Let’s be polite and just call Ed Davey – ‘ignorant’
The local authority elections provide the platform for politicians to say stupid things. Some are more consequential than others, of course, and in the case of Ed Davey, leader of that minority sport that is The Liberal Democrats, backers of the Student Loan Scheme when in power, easy to ignore.
However, the crass stupidity of his comments, that UK supermarkets should be investigated for profiteering amidst currently high food inflation, merits some consideration and deconstruction. Indeed, Davey et al are looking at the UK food system through the wrong end of the telescope; the British do not pay enough for their food if they want it to be secure, safe, wholesome, kind to animals and from a sustainable source.
Amidst falling living standards stating that ‘we’ do not pay enough for our food is, of course, political suicide; but the facts do not support his bluster and the narrative much change if the industry is to constructively evolve.
Firstly, food prices in the UK tend to be low compared to the EU, which the Liberal Democrats would like to re-join, largely due to market forces. Indeed, the competitive intensity of the British food system, which is not all about supermarkets but includes big institutional and foodservice buyers too, means that few make super normal profits.
Aldi GB delivers c£15bn of sales per annum with profit before tax of under £100m after investing c£500m per annum for much of the last decade. That is an atrocious return on capital employed and sub-optimal to say the least, but a key driver of value transferring from the food system to shoppers since 2012, noting that food as a proportion of household income has fallen from close on 35% at the end of WWII to c10% presently. The industry has driven incredible value for society through innovation and concentration, which politicians would do well to acknowledge.
Sainsbury and Tesco reported return on capital employed of c7% excluding billions of pounds of write-offs, so adding them back a much lower sum still – to suggest supernormal returns is insane. The late Jack Cohen and John Sainsbury would most likely not have built the stores that we somewhat take for granted for billions of pounds if such terrible returns were known at the time, making a total mockery of Davey’s shallow comments. If Mr Davey thinks Waitrose is super profitable then he needs his head examined!
Most food manufacturers in the UK have seen margins squeezed too by rising cost of goods, energy, and labour prices, which they have understandably passed onto the supermarkets, pubs, and cafes. What are the distributors of supermarkets supposed to do with such massive inflation?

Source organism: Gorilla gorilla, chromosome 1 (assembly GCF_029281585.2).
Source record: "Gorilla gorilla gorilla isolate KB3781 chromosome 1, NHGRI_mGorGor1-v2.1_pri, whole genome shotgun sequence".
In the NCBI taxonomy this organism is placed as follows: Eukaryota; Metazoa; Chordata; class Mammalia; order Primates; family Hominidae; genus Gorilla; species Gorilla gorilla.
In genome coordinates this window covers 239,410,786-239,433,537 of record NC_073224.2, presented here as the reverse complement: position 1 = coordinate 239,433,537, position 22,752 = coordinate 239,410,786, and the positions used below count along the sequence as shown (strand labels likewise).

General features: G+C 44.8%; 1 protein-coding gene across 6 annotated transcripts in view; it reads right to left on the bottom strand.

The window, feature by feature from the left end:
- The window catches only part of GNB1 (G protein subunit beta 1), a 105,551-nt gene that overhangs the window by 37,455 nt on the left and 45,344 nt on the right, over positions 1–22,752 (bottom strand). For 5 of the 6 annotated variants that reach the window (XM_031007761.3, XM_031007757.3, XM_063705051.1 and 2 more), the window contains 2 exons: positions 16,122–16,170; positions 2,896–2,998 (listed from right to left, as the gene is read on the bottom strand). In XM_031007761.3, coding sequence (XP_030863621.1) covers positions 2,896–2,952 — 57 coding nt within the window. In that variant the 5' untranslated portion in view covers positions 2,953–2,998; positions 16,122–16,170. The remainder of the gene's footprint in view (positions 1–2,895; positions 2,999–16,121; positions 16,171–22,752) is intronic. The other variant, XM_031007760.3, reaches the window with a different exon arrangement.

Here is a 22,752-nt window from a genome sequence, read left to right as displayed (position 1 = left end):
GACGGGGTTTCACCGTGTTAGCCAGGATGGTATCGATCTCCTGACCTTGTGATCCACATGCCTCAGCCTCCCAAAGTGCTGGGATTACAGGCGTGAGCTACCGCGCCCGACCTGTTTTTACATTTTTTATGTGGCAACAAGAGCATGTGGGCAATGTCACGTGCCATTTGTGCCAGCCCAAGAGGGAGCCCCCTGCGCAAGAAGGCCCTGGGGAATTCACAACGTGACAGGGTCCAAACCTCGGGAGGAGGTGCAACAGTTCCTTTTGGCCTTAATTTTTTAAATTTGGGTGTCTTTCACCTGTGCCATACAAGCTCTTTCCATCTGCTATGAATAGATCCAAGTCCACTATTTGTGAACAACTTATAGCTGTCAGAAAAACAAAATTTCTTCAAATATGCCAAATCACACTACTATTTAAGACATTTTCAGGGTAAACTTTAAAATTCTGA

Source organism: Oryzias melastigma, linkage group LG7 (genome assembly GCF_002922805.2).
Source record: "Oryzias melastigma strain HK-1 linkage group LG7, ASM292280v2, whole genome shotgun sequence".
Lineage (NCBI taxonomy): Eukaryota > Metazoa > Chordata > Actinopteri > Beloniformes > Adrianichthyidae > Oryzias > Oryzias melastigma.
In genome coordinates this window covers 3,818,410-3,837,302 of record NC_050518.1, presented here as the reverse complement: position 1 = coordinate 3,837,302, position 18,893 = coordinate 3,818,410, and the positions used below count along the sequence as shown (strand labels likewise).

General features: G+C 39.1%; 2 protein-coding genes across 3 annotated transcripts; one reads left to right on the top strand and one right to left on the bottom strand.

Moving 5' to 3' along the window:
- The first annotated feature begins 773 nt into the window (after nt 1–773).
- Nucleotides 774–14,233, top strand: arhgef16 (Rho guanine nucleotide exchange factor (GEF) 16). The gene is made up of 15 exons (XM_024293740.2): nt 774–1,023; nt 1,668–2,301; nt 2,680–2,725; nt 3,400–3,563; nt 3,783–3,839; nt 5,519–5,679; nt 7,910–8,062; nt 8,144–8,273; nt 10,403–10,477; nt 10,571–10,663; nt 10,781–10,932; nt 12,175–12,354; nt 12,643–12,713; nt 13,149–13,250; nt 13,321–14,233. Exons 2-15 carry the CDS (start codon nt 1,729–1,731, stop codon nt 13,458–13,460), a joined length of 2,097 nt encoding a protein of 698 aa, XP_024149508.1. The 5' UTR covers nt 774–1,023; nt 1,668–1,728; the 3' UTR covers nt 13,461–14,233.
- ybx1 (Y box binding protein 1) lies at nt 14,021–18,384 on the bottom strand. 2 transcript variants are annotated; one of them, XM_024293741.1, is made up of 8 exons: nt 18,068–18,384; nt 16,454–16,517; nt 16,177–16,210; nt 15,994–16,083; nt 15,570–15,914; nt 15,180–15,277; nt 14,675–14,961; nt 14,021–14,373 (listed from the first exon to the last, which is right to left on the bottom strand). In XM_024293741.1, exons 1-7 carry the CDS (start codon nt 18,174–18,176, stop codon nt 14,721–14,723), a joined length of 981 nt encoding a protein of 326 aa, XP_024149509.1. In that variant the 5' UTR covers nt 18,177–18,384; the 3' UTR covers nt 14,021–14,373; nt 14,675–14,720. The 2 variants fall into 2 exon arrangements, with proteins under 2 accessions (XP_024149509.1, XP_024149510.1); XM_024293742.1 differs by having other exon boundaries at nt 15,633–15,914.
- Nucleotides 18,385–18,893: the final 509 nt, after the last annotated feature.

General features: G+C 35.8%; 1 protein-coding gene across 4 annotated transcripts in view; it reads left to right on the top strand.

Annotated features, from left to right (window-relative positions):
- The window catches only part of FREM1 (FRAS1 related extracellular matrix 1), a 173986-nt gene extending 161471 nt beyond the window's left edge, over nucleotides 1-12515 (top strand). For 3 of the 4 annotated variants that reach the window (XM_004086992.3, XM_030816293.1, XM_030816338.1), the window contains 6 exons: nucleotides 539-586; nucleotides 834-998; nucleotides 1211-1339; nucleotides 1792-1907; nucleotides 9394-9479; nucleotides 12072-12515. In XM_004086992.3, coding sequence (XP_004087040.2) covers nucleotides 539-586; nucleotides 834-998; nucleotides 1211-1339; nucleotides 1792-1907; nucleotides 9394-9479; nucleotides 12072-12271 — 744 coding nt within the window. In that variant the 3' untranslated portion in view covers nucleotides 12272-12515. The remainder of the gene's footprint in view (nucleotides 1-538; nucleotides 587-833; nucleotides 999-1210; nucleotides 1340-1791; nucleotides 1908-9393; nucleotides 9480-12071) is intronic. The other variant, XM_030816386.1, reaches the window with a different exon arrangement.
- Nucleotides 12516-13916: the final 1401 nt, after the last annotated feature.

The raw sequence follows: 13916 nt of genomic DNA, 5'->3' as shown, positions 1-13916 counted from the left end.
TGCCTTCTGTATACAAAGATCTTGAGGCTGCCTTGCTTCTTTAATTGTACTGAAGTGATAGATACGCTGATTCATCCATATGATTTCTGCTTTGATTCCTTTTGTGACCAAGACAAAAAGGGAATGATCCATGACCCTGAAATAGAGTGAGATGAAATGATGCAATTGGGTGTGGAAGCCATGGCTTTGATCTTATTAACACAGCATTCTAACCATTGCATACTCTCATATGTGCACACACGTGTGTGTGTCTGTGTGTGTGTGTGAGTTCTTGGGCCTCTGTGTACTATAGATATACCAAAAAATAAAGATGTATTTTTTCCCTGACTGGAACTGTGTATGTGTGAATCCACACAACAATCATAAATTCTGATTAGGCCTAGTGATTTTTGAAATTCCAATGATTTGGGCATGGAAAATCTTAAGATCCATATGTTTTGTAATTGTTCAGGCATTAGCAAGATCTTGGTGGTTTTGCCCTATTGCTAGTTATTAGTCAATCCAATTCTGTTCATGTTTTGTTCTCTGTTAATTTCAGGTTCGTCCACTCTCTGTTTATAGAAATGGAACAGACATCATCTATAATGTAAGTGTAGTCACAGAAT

There may be an argument that Tesco’s chairman, John Allan, somewhat clumsily, to say the least, sought to elucidate about tier 1., international manufacturers over recovering inflation. However, what does he suggest doing given a Competition & Markets Authority, a real law unto itself where Davey would be in good company, investigation would most probably lead to product withdrawals and lower investment into the UK market. International collaboration between regulators would be required and who is to say what the right price of Heinz baked beans should be given cheaper alternatives that the supermarkets sell? Shoppers have notably shifted out of proprietary brands in the present inflationary cycle too, so the market is working.
Has Mr Davey not noticed the closure of cafes, restaurants and the like due to business cost inflation? Would he like to see supermarkets withdraw investment and go bust too, noticing that Asda, Iceland, Morrison and Waitrose are barely breakeven and now with leverage pay no tax? Prices at chip shops have also increased by 20%, should the CMA investigate the chippy? Farcical, eh?
The reality is that if the British want the food that the Guardian reading Liberal Democrats desire, of which there is much to like, then a discourse needs to commence that discusses the safety, security, and sustainability of our food system. The CMA has overlooked the development of the British grocery industry for two decades, it is partly a construct of the regulator. To suggest another hugely costly CMA investigation is completely insane. There again, maybe technocrats and bureaucratic spongers’ form a major part of Davey’s constituency.
Davey et al should be engaging to understand the food system and not engage in megaphone nonsense. Indeed, the Government would do well to appoint a Minister of the Food System that reports to the Prime Minister and so fulfil this great industry.
Dr Clive Black